Carney on Death of U.S. Teacher in Benghazi: ‘We Expect the Libyan Government to Investigate This’
December 5, 2013 - 1:14 pm
White House press secretary Jay Carney said that they’re leaving the investigation of an American teacher shot in Benghazi up to the Libyans.
The Libya Herald reported that chemistry teacher Ronnie Smith, 33, was running on Dubai Street in Benghazi’s Digadosta district when he was shot multiple times. According to witnesses, Smith was approached by a black SUV that “drove up to him and retreated several times before shots were fired from the vehicle.”
Smith had lived in Benghazi for 13 months with his wife and their 2-year old while teaching at Benghazi International School. His wife had flown back to America a few weeks ago and Smith was due to join them in Texas for Christmas, the Herald reported.
“The State Department has issued a travel warning that’s been in place for sometime about — warning Americans about the dangers of traveling in Libya. You know, so for greater detail on how those assessments are made and why, I would refer you to the State Department,” Carney told reporters at the daily briefing.
“We do expect the Libyan government to investigate this. At this point, we don’t have very much information to share about who is responsible or how it happened or why,” he added. “But we certainly do expect the Libyans to investigate.”
The Herald reported that authorities were trying to ascertain whether the motive was terrorism or robbery. Libyan officials have been mounting a concerted offensive against militants in recent weeks, with escalated fighting in Benghazi a couple weeks ago in which residents were even offering guns and ammo to the military to help them drive out terrorist groups.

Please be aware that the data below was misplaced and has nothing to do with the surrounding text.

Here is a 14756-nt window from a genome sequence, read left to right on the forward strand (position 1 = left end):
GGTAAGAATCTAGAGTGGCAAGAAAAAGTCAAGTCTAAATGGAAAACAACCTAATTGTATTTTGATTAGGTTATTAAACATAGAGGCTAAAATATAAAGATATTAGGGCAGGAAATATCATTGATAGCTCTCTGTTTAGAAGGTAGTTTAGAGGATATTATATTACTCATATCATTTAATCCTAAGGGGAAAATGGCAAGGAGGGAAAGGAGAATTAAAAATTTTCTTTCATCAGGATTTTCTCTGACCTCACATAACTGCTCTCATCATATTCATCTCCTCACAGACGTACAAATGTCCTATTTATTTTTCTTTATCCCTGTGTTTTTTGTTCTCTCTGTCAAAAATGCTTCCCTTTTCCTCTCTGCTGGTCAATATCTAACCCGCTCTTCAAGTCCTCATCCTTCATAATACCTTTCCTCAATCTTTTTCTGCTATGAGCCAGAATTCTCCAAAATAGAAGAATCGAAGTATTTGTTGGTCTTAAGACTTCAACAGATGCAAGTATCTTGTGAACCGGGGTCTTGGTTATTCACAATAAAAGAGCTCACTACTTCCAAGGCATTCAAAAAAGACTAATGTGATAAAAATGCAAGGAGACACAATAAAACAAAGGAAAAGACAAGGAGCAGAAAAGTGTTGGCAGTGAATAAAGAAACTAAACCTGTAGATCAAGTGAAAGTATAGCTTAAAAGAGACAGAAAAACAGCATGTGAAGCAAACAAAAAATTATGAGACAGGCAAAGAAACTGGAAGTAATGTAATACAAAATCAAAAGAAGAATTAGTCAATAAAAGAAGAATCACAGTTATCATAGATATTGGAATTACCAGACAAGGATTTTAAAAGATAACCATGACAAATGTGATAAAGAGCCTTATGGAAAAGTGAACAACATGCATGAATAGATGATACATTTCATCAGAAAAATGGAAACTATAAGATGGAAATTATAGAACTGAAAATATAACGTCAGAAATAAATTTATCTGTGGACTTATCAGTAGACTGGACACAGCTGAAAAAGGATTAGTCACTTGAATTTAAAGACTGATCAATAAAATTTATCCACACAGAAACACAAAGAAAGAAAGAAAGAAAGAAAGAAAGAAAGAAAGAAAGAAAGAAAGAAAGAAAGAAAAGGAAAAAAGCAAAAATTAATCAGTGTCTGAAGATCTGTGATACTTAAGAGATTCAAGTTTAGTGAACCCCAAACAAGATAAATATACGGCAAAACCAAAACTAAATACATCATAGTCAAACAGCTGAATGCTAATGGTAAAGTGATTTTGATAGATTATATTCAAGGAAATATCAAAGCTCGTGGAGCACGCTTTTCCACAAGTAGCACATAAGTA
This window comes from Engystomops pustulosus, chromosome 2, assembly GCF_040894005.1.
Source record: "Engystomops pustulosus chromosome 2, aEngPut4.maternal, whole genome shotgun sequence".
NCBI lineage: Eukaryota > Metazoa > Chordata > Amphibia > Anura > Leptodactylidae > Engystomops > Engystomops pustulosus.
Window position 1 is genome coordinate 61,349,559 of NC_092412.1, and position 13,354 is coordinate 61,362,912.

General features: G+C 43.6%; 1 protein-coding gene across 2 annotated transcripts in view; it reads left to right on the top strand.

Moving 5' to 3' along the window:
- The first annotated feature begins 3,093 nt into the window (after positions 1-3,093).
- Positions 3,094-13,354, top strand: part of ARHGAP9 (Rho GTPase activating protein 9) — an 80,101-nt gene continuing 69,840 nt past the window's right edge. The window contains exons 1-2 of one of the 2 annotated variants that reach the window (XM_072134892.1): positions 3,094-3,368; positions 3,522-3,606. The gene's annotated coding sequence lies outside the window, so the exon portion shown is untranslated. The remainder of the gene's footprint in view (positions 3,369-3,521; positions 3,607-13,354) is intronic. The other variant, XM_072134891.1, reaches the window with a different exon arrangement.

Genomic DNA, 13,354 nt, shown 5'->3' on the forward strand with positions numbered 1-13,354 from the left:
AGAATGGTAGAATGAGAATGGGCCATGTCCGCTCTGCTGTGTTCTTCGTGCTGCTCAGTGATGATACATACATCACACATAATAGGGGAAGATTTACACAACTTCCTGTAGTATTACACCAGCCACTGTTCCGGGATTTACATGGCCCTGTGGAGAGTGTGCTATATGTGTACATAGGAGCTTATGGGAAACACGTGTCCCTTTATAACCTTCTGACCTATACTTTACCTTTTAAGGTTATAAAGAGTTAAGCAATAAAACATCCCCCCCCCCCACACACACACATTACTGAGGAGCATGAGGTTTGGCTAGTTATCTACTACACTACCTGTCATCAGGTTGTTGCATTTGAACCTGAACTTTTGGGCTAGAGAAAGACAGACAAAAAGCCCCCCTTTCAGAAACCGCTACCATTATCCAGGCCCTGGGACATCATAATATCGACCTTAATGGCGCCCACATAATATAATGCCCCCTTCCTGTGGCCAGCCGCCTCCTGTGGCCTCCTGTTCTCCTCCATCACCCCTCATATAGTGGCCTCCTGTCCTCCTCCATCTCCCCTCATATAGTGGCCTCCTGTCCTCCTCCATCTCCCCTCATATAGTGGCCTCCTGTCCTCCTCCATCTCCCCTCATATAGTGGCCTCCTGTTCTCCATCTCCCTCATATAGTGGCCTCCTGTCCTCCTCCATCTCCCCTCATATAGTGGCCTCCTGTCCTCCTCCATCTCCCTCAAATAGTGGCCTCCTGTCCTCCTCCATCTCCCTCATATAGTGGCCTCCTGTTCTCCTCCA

In a statement posted over the weekend, American al-Qaeda spokesman Adam Gadahn urged Libyans to conduct attacks in revenge for the seizure of Abu Anas al-Libi.
State Department spokeswoman Marie Harf confirmed that Smith was killed.
“We offer our deepest condolences to the victim’s family, friends and loved ones. We are in contact with the family and are providing all appropriate consular assistance,” she said. “Out of the respect for the privacy of those affected, I don’t have a lot of further details at this time. For questions on the investigation, of course, we’d refer everyone to the Libyan authorities.”
“…As everyone knows, there are pretty severe travel warnings in effect for Libya, particularly Benghazi. But we don’t keep track of American citizens in that way, obviously, operating overseas.”
Harf said the State Department doesn’t have an idea of how many Americans might be living in Benghazi.
“Again, our travel warning is very explicit in advising against all travel to this area. That’s sort of what we can do, is advise our citizens, and then it’s up to people individually to make decisions. I just don’t have any way to characterize it,” she said. “…I’d, in terms of an investigation, refer you to the Libyan authorities. We are working with those authorities to ascertain the facts related to the case, which, again, there are a lot of unknowns right now, because this tragedy occurred just recently today. So we’ll update folks as we get more.”
Meanwhile, Libyans reached out on Twitter to console Smith’s family and each other.
The main thing about Mr.Smith was he was the only one who didnt give up on us. Its time we dont give up on us either.
— Rahman Bader (@RahmanBader) December 5, 2013
#MrSmithMemories “sir, they tore my favorite sweater” “they did you a favor, you looked like a sheep on Eid”
— yomna ❁ (@yzentani) December 5, 2013
#MrSmithMemories spending all of our lunch break talking about breaking bad
— nuria (@libyanduchess) December 5, 2013
I asked him once why did you name your kid Hosea he said so when he grows up and asks for sim thin’ I’d say no way Hosea.Lol #ThankYouSmith
— مــــو المصــــري (@moe_almasri) December 5, 2013
10 days ago.
— LibyanTweep (@LibyanTweep) December 5, 2013